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[whitespace] Windhorse
Prayer Session: Dadon at her prayer wheel in 'Windhorse.'

The Tibetan propaganda film 'Windhorse' is half tourist brochure, half political pamphlet

By Richard von Busack

MORE THAN a dozen members of the cast of Windhorse are listed as "name withheld." That's no surprise, considering that Chinese-occupied Tibet has no tolerance for dissent. Windhorse, the first feature film by Paul Wagner, a documentary maker (Out of Ireland, The Stone Carvers, Miles of Smiles), is based on the real-life experience of Wagner's niece Julia Elliot, who was held for hours by the Chinese authorities after filming a demonstration in Lhasa. Thupten Tsering, Elliot's Tibetan boyfriend, Wagner and Elliot collaborated on a screenplay that, sadly, dramatizes the events in contemporary Tibet in the terms of the most uncomplicated propaganda films.

The title comes from the attractive handkerchief-sized printed Tibetan prayer flags, much like the cloth flags which fly over of hip gardens from Berkeley to Santa Cruz (the belief is that every time the wind hits them, a prayer is as good as recited). The family of a Tibetan man, one of the million Tibetans killed since the Chinese occupation in 1950, copes with the occupation. Their grandmother, the widow of the patriot, refuses to have any dealings with the Chinese. Granddaughter Dolkar (a performer named only Dadon) is a nightclub singer with an ambitious Chinese boyfriend named Duan-Ping (Richard Chang). Duan-Ping has connections with the Chinese entertainment industry; his acquaintances there believe that Dolkar can be made a symbol of Tibetan/Chinese harmony. Thus Dolkar learns to sing songs with lyrics like "The Golden Sun is rising over our mountains/Chairman Mao is that golden sun." Dolkar's sellout adds bitterness to the heart of Dolkar's brother, a hard-drinking layabout named Dorjee (Jampa Kolsang). Two other characters emerge: Amy (Taije Silverman), a crop-haired, fresh-faced Yank tourist with a digital camera, and Dolkar and Dorjee's cousin, the Buddhist nun Pema (played by an actor who is one of those listed as "Name Withheld"), who makes a spontaneous protest against the occupation and is imprisoned and severely beaten.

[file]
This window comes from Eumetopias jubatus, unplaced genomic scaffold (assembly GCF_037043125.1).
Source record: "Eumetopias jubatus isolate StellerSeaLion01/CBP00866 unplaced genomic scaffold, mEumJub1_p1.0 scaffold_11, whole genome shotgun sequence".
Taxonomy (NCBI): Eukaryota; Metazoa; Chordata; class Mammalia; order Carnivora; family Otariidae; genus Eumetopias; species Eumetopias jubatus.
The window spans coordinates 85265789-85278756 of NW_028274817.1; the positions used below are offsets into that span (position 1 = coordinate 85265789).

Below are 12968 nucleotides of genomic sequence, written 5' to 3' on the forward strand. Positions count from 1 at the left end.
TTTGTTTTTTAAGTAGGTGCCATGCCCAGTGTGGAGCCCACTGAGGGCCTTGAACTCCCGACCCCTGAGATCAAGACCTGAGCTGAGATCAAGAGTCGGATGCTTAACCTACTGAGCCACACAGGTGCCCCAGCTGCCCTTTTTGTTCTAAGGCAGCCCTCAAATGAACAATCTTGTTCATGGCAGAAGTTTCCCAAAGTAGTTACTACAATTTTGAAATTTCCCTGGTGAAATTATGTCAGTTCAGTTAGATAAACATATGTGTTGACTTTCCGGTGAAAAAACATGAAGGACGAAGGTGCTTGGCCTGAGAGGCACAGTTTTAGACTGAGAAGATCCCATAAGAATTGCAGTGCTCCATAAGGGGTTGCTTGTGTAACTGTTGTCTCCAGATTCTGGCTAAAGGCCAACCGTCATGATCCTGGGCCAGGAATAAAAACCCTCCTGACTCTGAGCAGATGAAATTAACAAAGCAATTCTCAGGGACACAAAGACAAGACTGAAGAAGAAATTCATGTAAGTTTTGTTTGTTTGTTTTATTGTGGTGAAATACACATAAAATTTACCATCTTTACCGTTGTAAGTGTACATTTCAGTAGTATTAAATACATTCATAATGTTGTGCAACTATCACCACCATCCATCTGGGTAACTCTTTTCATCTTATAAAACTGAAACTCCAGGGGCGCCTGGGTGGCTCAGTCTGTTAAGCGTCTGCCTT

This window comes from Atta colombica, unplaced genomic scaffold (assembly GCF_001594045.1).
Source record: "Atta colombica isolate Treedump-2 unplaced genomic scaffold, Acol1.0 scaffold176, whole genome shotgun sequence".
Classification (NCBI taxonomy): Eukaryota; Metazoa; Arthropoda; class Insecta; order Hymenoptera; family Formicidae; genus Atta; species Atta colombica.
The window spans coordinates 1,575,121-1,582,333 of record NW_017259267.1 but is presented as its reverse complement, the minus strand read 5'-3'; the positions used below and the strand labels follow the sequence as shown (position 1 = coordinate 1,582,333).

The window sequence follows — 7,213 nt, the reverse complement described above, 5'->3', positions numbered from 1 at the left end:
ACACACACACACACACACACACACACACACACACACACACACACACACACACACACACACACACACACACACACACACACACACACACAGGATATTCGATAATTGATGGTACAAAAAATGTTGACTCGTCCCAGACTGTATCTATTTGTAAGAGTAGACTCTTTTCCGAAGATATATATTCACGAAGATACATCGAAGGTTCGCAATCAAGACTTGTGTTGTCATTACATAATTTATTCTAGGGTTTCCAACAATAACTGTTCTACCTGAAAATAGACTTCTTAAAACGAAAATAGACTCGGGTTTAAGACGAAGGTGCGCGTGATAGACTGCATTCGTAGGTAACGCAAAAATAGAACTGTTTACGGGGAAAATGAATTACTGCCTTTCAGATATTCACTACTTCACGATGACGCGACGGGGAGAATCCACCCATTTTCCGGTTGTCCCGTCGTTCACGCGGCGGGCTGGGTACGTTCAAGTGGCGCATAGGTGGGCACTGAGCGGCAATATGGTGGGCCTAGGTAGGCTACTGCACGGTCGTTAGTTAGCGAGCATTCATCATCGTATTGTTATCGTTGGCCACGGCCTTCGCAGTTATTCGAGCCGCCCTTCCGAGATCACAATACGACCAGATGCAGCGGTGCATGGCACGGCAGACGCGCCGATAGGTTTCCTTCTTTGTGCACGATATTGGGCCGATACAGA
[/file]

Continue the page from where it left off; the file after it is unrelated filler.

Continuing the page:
Wagner shot many of the cityscapes in Lhasa, Tibet's capital, on Sony DVW 700 WF digital tape. The ever-rising quality of this cheap, portable medium is cause for excitement. It was brave of Wagner to make this movie behind the lines, as it were. The exhibition of the smuggled film has been a richly deserved embarrassment for the Chinese government, which has compounded that embarrassment by leaning on several film festivals to withdraw Windhorse. Despite its honorable quality both as contraband and as technological innovation, Windhorse is too simple to be counted as drama. The westernized eye of Wagner lingers too long on every gilded Buddha, every candle and every spinning prayer wheel. The radicalization of sister Dolkar and brother Dorjee is too speedy to be believed, and the all-wise granny is two-dimensional. Half tourist brochure, half political tract, Windhorse never finds the command of art necessary to match its excellent intentions.

Windhorse (Unrated; 97 min.), directed by Paul Wagner, written by Julia Elliot and Thupten Tsering, photographed by Steve Schecter and starring Richard Chang and Dadon.

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From the March 11-17, 1999 issue of Metro.

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